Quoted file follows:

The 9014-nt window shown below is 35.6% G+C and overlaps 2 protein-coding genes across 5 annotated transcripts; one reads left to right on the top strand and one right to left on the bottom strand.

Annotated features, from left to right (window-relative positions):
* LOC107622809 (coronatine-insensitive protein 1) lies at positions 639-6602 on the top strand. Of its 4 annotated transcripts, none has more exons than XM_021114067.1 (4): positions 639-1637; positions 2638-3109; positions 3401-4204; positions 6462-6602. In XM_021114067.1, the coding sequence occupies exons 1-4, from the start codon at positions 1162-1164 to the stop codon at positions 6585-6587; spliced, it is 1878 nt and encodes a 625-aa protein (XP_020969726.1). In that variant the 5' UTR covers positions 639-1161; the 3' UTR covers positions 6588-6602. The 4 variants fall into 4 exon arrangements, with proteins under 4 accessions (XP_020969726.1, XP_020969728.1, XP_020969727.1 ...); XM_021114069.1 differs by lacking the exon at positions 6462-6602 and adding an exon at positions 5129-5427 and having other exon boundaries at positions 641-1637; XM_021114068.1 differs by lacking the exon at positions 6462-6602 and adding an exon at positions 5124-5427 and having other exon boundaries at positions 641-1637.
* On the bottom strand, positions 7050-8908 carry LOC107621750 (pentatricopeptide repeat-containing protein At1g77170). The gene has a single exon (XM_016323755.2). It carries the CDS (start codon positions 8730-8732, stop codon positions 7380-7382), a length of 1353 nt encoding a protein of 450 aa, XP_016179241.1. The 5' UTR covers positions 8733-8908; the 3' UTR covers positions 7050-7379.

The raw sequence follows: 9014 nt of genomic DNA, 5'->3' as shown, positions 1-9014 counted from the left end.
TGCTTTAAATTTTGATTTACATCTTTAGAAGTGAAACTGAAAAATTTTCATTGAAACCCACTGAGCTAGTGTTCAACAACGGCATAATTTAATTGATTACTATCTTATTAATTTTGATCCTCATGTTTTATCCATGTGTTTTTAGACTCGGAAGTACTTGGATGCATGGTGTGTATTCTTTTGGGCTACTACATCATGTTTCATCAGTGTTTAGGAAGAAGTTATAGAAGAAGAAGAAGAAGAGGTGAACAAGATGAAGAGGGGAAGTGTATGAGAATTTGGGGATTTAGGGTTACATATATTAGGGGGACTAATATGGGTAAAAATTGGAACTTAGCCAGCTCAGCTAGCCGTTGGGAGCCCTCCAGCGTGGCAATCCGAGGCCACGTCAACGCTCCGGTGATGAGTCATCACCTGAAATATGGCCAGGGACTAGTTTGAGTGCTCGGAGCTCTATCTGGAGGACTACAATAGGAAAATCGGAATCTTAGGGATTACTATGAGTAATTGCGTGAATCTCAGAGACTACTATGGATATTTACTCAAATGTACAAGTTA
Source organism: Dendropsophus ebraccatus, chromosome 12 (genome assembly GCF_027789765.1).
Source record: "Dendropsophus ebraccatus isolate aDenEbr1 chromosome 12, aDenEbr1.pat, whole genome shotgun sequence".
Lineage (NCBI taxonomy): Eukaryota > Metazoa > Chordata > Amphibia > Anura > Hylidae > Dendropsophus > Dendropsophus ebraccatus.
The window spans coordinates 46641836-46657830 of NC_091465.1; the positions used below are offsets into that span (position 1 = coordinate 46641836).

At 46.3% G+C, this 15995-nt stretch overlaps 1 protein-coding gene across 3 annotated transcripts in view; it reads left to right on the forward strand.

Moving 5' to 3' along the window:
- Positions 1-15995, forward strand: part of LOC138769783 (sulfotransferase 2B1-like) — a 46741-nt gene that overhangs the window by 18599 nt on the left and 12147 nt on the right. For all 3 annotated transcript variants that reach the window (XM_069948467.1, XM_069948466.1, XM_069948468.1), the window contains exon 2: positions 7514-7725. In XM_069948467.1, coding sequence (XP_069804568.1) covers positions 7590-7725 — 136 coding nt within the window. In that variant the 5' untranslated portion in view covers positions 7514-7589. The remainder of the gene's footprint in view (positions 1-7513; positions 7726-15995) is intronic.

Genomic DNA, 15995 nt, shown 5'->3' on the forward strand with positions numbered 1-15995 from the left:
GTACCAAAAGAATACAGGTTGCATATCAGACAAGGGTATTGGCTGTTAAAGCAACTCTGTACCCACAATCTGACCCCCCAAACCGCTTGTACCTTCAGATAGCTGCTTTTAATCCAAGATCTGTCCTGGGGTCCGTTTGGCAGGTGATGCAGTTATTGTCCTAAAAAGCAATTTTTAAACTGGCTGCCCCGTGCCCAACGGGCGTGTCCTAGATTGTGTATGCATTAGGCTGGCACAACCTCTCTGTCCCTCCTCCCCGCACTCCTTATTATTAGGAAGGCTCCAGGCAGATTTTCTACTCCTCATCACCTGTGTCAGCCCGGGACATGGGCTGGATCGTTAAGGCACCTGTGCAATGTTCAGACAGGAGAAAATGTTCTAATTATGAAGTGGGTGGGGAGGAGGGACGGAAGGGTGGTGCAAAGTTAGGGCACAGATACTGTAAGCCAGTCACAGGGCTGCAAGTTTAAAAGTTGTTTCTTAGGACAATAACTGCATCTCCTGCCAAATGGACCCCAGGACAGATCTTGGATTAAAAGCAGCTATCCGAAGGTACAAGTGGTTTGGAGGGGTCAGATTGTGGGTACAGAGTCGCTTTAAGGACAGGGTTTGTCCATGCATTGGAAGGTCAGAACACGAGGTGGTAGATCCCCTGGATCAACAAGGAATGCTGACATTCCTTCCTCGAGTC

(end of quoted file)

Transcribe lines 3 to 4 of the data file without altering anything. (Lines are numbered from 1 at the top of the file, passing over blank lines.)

* LOC107622809 (coronatine-insensitive protein 1) lies at positions 639-6602 on the top strand. Of its 4 annotated transcripts, none has more exons than XM_021114067.1 (4): positions 639-1637; positions 2638-3109; positions 3401-4204; positions 6462-6602. In XM_021114067.1, the coding sequence occupies exons 1-4, from the start codon at positions 1162-1164 to the stop codon at positions 6585-6587; spliced, it is 1878 nt and encodes a 625-aa protein (XP_020969726.1). In that variant the 5' UTR covers positions 639-1161; the 3' UTR covers positions 6588-6602. The 4 variants fall into 4 exon arrangements, with proteins under 4 accessions (XP_020969726.1, XP_020969728.1, XP_020969727.1 ...); XM_021114069.1 differs by lacking the exon at positions 6462-6602 and adding an exon at positions 5129-5427 and having other exon boundaries at positions 641-1637; XM_021114068.1 differs by lacking the exon at positions 6462-6602 and adding an exon at positions 5124-5427 and having other exon boundaries at positions 641-1637.
* On the bottom strand, positions 7050-8908 carry LOC107621750 (pentatricopeptide repeat-containing protein At1g77170). The gene has a single exon (XM_016323755.2). It carries the CDS (start codon positions 8730-8732, stop codon positions 7380-7382), a length of 1353 nt encoding a protein of 450 aa, XP_016179241.1. The 5' UTR covers positions 8733-8908; the 3' UTR covers positions 7050-7379.